The trunk of an elephant contains tens of thousands of different muscles that work together to enable the animal to carry out a range of complex movements from delicately retrieving a single small nut from the floor to stripping a giant tree of its branches and bark. New research adds to an understanding of this miraculous appendage by analyzing the way in which the folded skin helps telescope the trunk to its furthest extent.
The research from scientists at Georgia Institute of Technology, and in collaboration with Zoo Atlanta, finds that an elephant’s trunk skin doesn’t stretch uniformly. The skin on the dorsal surface is significantly folded and more stretchy than the ventral skin, which is only wrinkled. The two sections begin to diverge when an elephant extends its trunk more than 10 percent of its length. When stretching for food or objects, the dorsal section of the trunk extends further forward than the ventral section does.
These findings are published in the Proceedings of the National Academy of Sciences by the same Georgia Tech team that authored a study last summer about how elephants use their trunk muscles to inhale food and water.
“When people extend their tongue – a muscle-filled, boneless tissue similar in composition to an elephant’s trunk – it stretches uniformly. We expected the same when we challenged an elephant to reach for food,” said Andrew Schulz, the study’s lead author and a Ph.D. student in Georgia Tech’s George W. Woodruff School of Mechanical Engineering. He and the team filmed two African savanna elephants reaching for bran cubes and apples at Zoo Atlanta.
“But when we looked at our high-speed camera footage and plotted the trunk’s movements, we were surprised. The top and bottom weren’t the same at all,” Schulz said.
In order to understand how this was possible, Schulz made use of a dissected elephant and stretched it trunk to assess the skin’s elasticity. He found that the underside of the trunk has skin that is wrinkled while the dorsal skin has considerable folds, all the way from the head end to the far tip. This enables the dorsal skin to stretch 15 percent more than the ventral skin, and helps the elephant reach downwards to the ground, where most of its food will be found.
The researchers realized they weren’t just seeing muscle movement as the zoo elephant stretched its trunk on the video – they were also tracking the movement of a thick enclosing sheet of skin.
“Flexible skin folds are the elephant’s innovation,” said David Hu, Schulz’s advisor and a professor in the Woodruff School and the School of Biological Sciences. “They protect the dorsal section and make it easier for the elephant to reach downward, the most common gripping style when picking up items.”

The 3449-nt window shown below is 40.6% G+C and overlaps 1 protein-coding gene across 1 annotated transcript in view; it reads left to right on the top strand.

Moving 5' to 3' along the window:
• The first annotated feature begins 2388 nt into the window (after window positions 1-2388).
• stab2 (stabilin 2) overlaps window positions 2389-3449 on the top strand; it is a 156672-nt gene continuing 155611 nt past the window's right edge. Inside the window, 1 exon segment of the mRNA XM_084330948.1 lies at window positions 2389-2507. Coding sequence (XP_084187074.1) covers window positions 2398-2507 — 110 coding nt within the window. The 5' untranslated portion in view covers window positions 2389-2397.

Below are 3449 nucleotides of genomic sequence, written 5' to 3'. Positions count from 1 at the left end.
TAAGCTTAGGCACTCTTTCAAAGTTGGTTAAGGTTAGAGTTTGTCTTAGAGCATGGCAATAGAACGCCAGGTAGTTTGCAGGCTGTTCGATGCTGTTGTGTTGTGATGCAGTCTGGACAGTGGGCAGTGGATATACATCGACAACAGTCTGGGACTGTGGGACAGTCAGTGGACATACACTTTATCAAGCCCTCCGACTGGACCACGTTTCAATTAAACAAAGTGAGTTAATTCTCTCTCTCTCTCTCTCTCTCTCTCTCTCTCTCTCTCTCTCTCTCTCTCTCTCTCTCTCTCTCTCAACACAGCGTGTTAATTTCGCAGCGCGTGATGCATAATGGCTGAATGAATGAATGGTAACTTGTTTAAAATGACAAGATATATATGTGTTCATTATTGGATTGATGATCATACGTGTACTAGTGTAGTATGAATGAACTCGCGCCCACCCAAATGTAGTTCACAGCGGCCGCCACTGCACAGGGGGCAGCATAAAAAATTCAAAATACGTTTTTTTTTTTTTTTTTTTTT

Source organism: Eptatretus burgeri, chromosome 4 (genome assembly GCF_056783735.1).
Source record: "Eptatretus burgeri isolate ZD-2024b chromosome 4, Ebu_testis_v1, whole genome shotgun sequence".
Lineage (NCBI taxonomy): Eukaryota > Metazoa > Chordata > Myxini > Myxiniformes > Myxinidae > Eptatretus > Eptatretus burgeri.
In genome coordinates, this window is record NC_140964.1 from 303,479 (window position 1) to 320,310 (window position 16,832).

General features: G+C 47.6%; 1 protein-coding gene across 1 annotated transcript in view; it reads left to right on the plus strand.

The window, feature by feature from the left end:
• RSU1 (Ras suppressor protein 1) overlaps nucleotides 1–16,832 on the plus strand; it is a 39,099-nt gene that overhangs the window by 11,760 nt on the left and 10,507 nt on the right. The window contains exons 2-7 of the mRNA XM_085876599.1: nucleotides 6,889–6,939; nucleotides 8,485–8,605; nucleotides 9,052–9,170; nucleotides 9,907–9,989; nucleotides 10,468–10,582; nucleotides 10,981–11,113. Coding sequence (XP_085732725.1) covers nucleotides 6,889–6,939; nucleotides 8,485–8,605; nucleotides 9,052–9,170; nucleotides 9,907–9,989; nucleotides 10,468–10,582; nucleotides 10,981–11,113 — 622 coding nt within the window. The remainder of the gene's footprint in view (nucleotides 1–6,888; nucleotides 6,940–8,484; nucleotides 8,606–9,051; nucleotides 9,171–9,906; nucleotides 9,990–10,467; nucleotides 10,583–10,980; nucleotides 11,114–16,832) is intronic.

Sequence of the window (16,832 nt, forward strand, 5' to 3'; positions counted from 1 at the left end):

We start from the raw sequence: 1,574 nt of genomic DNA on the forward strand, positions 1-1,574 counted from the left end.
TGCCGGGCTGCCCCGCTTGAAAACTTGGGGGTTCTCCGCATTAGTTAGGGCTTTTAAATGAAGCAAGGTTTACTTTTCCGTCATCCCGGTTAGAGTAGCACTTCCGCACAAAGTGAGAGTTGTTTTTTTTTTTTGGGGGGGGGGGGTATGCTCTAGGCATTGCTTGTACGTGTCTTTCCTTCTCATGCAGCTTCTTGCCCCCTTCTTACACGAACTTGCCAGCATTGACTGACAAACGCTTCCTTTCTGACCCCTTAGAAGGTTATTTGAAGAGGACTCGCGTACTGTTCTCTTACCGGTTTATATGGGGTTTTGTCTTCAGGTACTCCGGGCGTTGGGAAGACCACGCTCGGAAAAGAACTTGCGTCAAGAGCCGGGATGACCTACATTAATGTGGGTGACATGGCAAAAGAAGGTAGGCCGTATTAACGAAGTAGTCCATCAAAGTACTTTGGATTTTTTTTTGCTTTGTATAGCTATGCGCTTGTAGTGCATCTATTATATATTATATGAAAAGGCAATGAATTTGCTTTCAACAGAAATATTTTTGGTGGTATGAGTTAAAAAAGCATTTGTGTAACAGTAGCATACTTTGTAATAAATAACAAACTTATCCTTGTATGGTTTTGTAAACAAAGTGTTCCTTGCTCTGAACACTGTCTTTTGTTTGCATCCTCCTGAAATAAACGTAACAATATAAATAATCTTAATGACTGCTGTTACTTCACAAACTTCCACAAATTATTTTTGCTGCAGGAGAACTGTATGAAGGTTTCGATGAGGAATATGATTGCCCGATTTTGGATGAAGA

The researchers also identified another way in which an elephant’s trunk differs from other boneless, muscle-filled appendages found in nature, such as squid and octopus tentacles. Instead of extending evenly, an elephant first extends the tip section of its trunk, followed by the adjacent section, gradually working back towards its body.
This is reminiscent of how we extend the handle of a collapsible umbrella, telescopically pulling sections out after starting with the section closest to the umbrella itself. Schulz says the progressive movement of an elephant’s trunk from tip towards the base is intentional.
“Elephants are like people: they’re lazy,” he said. “The section at the [tip] end of the trunk is 1 liter of muscle. The section closest to its mouth is 11–15 liters of muscle. An elephant will first stretch the [tip] end of its trunk, then the adjacent section, because [it’s] easier to move. If an elephant doesn’t have to work very hard to reach something, it won’t.”
Schulz said he had to rely on a drawing from 1908 when learning about trunk anatomy because scientists and engineers haven’t done much research on the biomechanics of elephants during the last century. In addition to gaining a better understanding of elephants, Schulz (who is a mechanical engineer) also sees applications for the knowledge in the field of soft robotics. Today’s soft robots are typically built for either strength or flexibility, but not for both. An elephant can manage both these functions with its trunk.
“Soft robotics created with biologically inspired design are always based on muscle movement. If they were wrapped with a protective skin, like an elephant’s muscle-filled trunk, the machines could apply larger forces,” he said. “Last year we learned that a trunk is a multi-purpose, muscular hydrostat. Now we know that skin is another tool at its disposal.”